Deepening Diversity: A Journey of Discovery

I have always been aware of what makes me different from others. I’ve spent years checking off boxes that identify me as disabled. This is important when schools, employers and groups are looking for diversity or are making efforts to be inclusive. I’ve seen it as an invitation to be included and an opportunity to get in the door, so I never hesitate to check the box.

My goal in participating in the AFP Fellowship in Inclusion and Philanthropy was to take advantage of the incredible professional development and mentorship opportunity. This has been invaluable.

What I didn’t expect was to experience a rude awakening to the harsh realities of many others within my own community and a deeper understanding of the privilege I have had and have often ignored. I’ve taken a hard look at the issues many within the disabled community face as well as those from other marginalized communities. If I’m honest, it has been a challenging process that’s lead me to contemplate some difficult questions.

Daniel Lanteigne, an AFP fellow, recently wrote about dealing with imposter syndrome after our diversity training session in the fall. Some of his reflections rang true for me, though not all.

I arrived at the session knowing I might be the only participant with a visible disability. I knew there were others with disabilities, however we didn’t identify ourselves nor were others’ disabilities visibly apparent. Most of the training was focused on race relations and my own sense of difference felt small in comparison. Though my life hasn’t been without judgment and stigma, I don’t think I’ve ever experienced the threats and barriers that some other fellows had either experienced or shared stories of.

I realized throughout the day that many others in the group had more knowledge about their own group or community than I did, either through their education or work. Beyond their lived experience, they had degrees in international relations, social justice, law, etc. They had studied and made their life’s work about creating real change. I felt out of my league. Really, my experience with diversity and the disabled community didn’t expand much beyond my own lived experience and I felt that any advocacy I’d done had only been for my personal benefit.

I currently work as a fundraiser for an organization that benefited me greatly as a child: it serves kids with disabilities and their families. So I am aware of the needs of our community from a service perspective and I fundraise passionately for this cause. My realization at the training was that just living my life and the work that I do might not be enough. This fellowship has made me think more about stigma and social justice.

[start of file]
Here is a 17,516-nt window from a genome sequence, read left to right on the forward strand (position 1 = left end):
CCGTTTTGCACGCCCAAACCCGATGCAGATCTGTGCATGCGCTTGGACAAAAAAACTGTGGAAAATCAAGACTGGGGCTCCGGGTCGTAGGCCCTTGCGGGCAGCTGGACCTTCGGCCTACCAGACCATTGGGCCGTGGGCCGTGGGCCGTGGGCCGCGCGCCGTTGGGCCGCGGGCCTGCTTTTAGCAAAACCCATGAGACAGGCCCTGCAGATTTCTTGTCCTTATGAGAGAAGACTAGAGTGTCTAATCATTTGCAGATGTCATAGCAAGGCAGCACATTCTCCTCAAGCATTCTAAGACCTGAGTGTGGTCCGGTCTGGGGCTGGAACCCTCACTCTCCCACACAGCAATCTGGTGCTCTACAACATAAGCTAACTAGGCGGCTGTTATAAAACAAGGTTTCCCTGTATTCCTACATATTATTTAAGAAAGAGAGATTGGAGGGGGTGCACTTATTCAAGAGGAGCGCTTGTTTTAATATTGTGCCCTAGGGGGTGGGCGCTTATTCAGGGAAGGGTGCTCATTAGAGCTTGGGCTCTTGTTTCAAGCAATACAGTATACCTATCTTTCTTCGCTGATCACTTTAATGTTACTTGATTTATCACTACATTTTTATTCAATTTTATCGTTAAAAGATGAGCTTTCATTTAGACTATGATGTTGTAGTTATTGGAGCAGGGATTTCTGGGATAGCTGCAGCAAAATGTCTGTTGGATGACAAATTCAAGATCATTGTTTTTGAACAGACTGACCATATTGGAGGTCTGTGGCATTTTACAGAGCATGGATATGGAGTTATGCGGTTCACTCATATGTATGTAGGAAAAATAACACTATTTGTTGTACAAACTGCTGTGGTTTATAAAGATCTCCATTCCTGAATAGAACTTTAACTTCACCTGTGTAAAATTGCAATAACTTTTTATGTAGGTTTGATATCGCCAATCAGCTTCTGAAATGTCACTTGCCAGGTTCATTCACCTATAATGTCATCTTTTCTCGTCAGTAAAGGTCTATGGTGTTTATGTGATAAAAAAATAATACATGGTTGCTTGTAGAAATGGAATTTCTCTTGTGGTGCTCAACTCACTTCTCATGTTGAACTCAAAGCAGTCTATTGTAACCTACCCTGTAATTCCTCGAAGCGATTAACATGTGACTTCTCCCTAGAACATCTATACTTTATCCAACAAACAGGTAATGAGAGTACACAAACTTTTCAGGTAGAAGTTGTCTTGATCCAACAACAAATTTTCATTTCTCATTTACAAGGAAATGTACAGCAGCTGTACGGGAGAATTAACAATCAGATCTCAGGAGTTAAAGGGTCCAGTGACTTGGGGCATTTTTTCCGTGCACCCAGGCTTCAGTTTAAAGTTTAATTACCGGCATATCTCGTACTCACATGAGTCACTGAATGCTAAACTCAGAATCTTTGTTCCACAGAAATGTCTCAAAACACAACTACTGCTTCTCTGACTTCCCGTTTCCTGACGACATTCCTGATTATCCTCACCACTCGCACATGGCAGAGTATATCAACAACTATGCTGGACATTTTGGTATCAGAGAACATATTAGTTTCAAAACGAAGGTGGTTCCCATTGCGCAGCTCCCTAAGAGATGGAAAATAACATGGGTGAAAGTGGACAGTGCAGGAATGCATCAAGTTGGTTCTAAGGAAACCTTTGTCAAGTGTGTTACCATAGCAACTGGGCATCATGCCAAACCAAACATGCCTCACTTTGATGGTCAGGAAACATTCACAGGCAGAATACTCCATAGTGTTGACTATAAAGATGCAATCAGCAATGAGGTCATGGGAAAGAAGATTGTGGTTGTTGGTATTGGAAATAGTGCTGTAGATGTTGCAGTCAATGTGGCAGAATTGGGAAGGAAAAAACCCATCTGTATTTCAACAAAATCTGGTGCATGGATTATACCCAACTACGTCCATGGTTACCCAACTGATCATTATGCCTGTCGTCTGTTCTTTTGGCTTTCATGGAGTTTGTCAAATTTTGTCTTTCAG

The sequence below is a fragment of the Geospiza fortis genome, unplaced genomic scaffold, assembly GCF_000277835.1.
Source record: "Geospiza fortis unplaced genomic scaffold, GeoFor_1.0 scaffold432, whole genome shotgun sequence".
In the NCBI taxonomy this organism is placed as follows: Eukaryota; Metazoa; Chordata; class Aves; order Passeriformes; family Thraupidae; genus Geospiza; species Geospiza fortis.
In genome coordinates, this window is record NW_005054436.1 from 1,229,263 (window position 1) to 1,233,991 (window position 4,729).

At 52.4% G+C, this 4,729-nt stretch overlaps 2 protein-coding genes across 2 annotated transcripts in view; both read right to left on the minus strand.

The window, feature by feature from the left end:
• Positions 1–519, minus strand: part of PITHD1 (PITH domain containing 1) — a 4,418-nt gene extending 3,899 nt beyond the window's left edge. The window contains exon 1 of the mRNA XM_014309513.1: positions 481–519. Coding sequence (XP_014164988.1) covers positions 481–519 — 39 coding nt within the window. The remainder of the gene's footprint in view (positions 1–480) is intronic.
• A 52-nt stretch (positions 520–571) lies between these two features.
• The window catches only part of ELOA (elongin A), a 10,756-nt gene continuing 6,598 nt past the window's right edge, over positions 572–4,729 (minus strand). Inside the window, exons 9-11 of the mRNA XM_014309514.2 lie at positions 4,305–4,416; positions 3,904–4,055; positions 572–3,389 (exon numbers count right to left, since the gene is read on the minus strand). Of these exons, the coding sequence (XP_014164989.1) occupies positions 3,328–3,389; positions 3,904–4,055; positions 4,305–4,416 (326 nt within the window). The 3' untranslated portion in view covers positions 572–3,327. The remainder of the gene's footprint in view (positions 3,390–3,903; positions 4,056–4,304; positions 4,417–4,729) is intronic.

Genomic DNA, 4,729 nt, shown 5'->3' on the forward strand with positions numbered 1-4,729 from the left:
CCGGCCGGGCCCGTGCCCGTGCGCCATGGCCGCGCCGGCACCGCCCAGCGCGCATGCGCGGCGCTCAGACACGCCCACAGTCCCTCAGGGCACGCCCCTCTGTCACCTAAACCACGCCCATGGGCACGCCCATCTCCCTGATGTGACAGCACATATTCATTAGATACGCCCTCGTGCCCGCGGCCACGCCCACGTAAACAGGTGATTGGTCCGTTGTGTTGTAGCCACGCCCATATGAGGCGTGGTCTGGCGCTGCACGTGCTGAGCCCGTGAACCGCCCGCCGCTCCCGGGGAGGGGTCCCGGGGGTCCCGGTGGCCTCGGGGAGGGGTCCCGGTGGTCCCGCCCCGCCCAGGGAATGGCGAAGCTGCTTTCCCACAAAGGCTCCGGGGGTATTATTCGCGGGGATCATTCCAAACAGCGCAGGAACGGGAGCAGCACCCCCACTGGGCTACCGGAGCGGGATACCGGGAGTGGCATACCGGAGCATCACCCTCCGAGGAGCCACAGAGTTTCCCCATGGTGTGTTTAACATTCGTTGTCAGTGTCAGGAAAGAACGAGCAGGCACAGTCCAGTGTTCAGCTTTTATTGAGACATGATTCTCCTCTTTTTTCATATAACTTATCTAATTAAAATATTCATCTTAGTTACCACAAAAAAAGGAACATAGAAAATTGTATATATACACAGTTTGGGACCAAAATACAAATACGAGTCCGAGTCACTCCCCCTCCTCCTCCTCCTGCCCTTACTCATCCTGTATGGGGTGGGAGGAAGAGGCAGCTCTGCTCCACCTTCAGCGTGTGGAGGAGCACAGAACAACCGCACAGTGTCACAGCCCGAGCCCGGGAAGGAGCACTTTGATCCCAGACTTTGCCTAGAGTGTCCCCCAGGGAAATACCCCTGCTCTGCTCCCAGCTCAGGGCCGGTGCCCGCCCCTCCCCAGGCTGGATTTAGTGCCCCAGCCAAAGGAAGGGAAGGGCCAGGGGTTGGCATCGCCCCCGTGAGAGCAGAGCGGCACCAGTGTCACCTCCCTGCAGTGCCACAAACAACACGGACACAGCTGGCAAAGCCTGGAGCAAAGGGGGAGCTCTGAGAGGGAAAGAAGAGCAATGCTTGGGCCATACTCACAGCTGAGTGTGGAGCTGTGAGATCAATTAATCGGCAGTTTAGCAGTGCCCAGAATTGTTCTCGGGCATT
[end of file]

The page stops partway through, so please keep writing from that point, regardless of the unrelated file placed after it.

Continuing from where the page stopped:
Since the training, I’ve been paying more attention to disabled advocates and activists who post online, especially on Twitter. There are many discussions on representation, use of language related to disability, day to day realities, etc. It has encouraged me to reexamine my own experiences, to amplify the voices of others when I can and to speak up more when there is a need or when I see an injustice. I also know disability isn’t a standalone issue—there are so many intersections that must be acknowledged. I really hadn’t thought about intersectionality as a white, straight, disabled female. I am now more aware and do my best to consider the complexities of everyone’s experience as well as my own. I’m realizing that there are many opportunities to speak out and affect change.

Recently a friend told me that he shares my story when others complain about their lives. His assumption is that, as a person with disability, I have it worse and I should be the one complaining. If I can be happy, everyone else should be. This is the very problem with living my life and thinking this will help end stigma around disability. I was too taken aback to respond in the moment but when I find the right words we will discuss how my existence isn’t to make everyone else feel better. That’s not what we are here for. It doesn’t help our community.

These experiences have been eye opening, empowering, difficult, depressing, alarming and also hopeful. Though I am unclear on where this path will eventually lead, I have made a commitment to do more to change minds and hearts.

Alison Hughes is a Development Officer at Holland Bloorview Kids Rehabilitation Hospital Foundation and is an AFP Fellow in Diversity and Inclusion.